The court held that,

By purchasing property within the Desert Crest community, the homeowners accepted Article 19, even as amended in accordance with the majority vote standard established by the declaration of restrictions, and are bound by the membership fees requirement. Nothing prevents the homeowners from making further attempts to change the language in either article 19 or the provision authorizing amendment.

And the court gave the following opinion,

We conclude that the CC&R’s for a residential development that require the payment of a mandatory assessment far a country club located adjacent to or within the development create a mutual relationship of corresponding benefits and burdens, and, therefore, is a covenant that touches and concerns the land. We also conclude that, upon satisfying the criteria for a covenant that runs with the land, there is no additional requirement that the recreational facilities must be owned by the homeowners or the homeowners association in order to establish its validity or enforceability. As in this case, a privately-owned country club may demand payment of the fees and enforce its lien for unpaid fees under the CC&R’s.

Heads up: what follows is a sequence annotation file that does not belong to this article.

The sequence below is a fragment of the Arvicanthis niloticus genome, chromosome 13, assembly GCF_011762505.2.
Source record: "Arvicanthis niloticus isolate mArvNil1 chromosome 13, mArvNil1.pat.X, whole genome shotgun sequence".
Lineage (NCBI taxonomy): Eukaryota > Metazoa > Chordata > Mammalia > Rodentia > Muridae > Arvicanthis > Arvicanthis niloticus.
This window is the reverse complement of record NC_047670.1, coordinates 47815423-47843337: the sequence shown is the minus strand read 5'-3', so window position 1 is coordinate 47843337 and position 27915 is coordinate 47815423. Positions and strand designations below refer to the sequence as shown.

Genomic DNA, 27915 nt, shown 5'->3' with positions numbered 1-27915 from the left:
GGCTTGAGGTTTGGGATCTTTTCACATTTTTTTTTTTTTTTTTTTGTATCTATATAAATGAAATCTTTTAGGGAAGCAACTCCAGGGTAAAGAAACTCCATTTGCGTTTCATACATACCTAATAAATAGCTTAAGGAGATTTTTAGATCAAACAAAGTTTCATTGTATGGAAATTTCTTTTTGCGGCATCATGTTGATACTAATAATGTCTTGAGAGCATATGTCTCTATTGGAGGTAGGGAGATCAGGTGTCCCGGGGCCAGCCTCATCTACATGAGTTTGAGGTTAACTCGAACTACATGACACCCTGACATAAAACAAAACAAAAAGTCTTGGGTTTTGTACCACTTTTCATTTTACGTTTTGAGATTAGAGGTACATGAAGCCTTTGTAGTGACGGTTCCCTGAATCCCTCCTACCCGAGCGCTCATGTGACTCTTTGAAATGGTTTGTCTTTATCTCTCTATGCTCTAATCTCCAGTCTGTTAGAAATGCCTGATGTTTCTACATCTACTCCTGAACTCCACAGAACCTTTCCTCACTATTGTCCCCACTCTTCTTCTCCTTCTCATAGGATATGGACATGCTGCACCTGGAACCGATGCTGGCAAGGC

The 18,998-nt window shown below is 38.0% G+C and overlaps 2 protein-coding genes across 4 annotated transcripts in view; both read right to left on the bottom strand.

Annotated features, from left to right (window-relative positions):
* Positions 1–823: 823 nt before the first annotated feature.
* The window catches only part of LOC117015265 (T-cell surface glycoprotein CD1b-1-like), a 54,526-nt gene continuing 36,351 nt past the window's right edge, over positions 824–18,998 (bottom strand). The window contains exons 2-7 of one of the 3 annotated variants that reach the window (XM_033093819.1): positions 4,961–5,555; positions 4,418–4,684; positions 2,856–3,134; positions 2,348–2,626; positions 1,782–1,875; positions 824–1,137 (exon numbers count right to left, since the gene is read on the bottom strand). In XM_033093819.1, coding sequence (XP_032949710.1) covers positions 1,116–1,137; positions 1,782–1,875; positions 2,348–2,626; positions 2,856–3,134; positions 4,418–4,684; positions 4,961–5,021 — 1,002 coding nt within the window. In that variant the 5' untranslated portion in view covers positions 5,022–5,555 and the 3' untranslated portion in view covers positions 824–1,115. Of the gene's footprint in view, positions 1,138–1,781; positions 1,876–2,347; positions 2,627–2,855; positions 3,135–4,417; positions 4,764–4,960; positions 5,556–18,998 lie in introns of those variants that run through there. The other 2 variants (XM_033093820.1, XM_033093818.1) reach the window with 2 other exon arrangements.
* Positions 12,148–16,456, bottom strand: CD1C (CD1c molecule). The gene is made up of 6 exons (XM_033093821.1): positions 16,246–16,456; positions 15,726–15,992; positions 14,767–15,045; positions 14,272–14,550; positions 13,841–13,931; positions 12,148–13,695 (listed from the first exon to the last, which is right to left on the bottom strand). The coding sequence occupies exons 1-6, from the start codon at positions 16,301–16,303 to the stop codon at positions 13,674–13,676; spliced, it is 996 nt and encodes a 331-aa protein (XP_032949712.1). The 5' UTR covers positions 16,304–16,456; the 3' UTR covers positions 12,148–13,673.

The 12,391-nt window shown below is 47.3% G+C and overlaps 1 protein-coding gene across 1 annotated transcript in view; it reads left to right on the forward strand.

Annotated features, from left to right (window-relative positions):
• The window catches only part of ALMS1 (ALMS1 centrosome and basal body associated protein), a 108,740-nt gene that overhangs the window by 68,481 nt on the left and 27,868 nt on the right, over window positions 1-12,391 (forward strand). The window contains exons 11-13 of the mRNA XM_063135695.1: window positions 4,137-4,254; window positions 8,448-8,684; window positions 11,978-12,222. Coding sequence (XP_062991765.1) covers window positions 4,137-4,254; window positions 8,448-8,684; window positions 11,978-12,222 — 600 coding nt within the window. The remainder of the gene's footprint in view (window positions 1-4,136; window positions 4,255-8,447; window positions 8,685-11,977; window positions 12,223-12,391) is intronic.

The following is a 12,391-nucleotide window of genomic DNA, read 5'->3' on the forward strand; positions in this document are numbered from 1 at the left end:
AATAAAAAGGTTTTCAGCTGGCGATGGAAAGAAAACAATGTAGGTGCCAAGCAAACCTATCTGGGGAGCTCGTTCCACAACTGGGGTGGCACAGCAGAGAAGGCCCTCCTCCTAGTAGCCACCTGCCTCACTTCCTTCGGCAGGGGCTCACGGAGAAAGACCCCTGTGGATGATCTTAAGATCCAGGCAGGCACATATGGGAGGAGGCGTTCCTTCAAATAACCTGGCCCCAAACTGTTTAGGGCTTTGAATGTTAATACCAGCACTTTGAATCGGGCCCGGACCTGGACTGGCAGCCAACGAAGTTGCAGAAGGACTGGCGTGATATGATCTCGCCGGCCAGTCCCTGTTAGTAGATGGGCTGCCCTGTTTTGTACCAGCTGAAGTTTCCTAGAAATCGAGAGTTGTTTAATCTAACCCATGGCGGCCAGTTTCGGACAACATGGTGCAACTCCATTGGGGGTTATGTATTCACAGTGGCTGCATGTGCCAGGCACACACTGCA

There are two important factors in this decision to be noted that have a tremendous impact on constitutional protections, and reflect a government not subject to the Constitution.  First, implicit in the above decision by the court is the legality of “ex post facto” amendments:  amendments to the CC&Rs that alter the homeowner contract and bind the homeowner without his consent to the new contract.  An action that is not permitted under the Constitution for government entities.

Second, is the reliance on “covenants running with the land”, a legal doctrine established under the real estate common laws of equitable servitudes (see Restatement Third, Property:Servitudes).  The California court applied the legalese of the equitable servitude definitions and interpretations of covenants as binding on an undemocratic governmental structure, the HOA, and on citizens being held subject to these regimes.

This is but one instance of the extent of powers granted to the HOA by the courts and state legislatures.  Powers not explicitly agreed to in the supposed CC&R contract, nor that can be found to be a reasonable expectation of board powers.